Complementing my interviews, today’s Author Spotlight, the three hundred and thirty-sixth, is of humourist, fiction and non-fiction writer Allen Smith. If you would like to take part in an author spotlight, take a look at author-spotlights.
For many baby boom writers, invoking the popular television show “Leave It to Beaver” is the easiest way to describe their white bread, middle-class upbringing, complete with stay-at-home mom, working father and a brother who shares their bedroom. For Allen Smith, it hit even closer to home. “I went to high school with Jerry Mathers – the Beav, from the popular television series,” Allen says. In fact, they played on the same football team at Notre Dame High School in Sherman Oaks, California and hung out together on the weekends driving out their neighbors with what marginally passed for loud, objectionable garage band music.
Allen Smith was born and raised in Van Nuys, a suburb of the San Fernando Valley in Los Angeles. The youngest of two brothers, he lived an idyllic life free from violence, divorces and poverty. A time when kids could walk safely to school and the worst thing anybody expected them to do was pinch a few cigarettes or smuggle a copy of their dad’s Playboy into the Faculty restroom.
In 1967, Allen graduated from Van Nuys High School – the same institution that boasted more famous alumni like Marilyn Monroe, Robert Redford, Tom Selleck, Natalie Wood and served as the cinematic backdrop for “Fast Times at Ridgemont High,” “My Stepmother is an Alien” and “The Wonder Years”.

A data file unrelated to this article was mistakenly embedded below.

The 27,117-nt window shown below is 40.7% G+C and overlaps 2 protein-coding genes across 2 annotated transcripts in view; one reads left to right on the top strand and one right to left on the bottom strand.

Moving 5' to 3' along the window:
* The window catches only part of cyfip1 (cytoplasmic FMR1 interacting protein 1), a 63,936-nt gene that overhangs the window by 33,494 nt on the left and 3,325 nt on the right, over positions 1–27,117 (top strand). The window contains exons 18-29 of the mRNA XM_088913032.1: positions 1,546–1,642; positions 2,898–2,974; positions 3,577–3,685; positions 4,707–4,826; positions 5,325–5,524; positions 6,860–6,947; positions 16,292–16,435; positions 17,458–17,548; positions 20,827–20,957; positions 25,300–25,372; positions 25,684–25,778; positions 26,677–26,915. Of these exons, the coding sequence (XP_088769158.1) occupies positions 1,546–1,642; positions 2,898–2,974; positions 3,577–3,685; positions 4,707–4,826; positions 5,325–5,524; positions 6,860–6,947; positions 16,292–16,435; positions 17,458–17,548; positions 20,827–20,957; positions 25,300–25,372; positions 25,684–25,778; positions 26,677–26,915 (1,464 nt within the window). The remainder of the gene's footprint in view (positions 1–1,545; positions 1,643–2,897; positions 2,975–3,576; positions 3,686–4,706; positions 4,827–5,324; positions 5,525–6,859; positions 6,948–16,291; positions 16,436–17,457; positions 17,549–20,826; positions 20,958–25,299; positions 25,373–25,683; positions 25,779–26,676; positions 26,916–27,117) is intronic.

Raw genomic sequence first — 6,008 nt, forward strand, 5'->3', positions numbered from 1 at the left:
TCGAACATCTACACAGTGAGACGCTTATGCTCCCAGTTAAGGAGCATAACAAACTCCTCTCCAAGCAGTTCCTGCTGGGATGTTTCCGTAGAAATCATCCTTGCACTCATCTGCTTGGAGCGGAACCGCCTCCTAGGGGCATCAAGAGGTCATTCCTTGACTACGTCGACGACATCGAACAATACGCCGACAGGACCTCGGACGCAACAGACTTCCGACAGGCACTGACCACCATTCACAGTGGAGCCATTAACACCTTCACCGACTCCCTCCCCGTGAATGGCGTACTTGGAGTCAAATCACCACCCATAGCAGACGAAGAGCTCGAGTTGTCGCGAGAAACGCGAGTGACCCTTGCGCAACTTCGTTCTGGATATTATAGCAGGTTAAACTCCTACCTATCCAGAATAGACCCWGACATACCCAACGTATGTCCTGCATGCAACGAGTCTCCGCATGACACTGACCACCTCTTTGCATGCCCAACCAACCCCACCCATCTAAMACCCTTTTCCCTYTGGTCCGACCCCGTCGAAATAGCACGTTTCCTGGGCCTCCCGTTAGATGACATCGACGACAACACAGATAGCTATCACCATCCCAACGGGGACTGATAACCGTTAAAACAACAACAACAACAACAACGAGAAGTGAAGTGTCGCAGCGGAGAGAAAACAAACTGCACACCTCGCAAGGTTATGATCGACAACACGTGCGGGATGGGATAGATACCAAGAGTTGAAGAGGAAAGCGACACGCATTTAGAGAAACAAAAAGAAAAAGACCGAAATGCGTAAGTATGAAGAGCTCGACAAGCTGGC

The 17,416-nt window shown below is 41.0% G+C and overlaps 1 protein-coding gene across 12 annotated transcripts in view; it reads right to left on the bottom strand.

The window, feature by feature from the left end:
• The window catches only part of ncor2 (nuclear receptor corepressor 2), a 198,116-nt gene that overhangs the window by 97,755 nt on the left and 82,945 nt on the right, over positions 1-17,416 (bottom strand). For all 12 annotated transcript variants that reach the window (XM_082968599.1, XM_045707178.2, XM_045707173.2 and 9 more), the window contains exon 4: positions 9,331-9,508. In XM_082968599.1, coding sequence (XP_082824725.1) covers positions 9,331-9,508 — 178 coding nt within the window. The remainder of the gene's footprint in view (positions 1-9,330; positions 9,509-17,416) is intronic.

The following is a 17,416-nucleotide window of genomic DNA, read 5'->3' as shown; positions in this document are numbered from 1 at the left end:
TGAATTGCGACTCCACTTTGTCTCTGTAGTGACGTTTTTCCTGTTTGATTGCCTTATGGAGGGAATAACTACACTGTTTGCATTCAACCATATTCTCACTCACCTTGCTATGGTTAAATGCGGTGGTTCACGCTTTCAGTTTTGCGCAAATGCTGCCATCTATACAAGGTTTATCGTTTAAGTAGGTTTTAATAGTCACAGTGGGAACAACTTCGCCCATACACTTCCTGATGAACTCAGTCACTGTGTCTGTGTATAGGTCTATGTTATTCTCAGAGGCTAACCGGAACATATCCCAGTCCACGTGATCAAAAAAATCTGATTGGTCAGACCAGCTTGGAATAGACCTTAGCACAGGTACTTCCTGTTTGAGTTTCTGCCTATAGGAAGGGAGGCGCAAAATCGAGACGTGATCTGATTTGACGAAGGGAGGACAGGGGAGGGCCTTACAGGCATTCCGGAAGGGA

After graduating from high school, Allen enlisted in the U.S. Navy during the height of the Viet Nam war era. As an eighteen-year-old, ripe for the draft, it seemed like the thing to do until he figured out they actually shot at each other over there. After completing boot camp, Allen volunteered for duty in Viet Nam to stay off of ships. In true military fashion, he was promptly sent to Oahu, Hawaii for two years where he spent his days working with gorgeous officers’ wives, holding their hands and helping them find housing while their fighter pilot husbands risked their lives flying missions over the war zone. Because he was too young to get into the bars and rejected by all of the local girls, Allen spent every afternoon and weekend surfing until his brown skin took on the look of a used oxford. Eventually, he and his brother (who transferred from the U.S.S. Enterprise to be with his sibling on the island) rented a two-bedroom house on the tip of Waimea Bay, with mangoes growing in the yard and the most famous big-wave beaches up and down the street.
After being discharged in 1969, Allen knew that he wanted to go to college – largely because of Dustin Hoffman’s adventures in the movie, “The Graduate”. The first two years, he merely went through the motions, sowing his wild oats, barely managing to graduate with an Associate of Arts degree. The following fall, he got through the first two weeks at California State University, Northridge before succumbing to a severe case of hepatitis and had to drop out of school.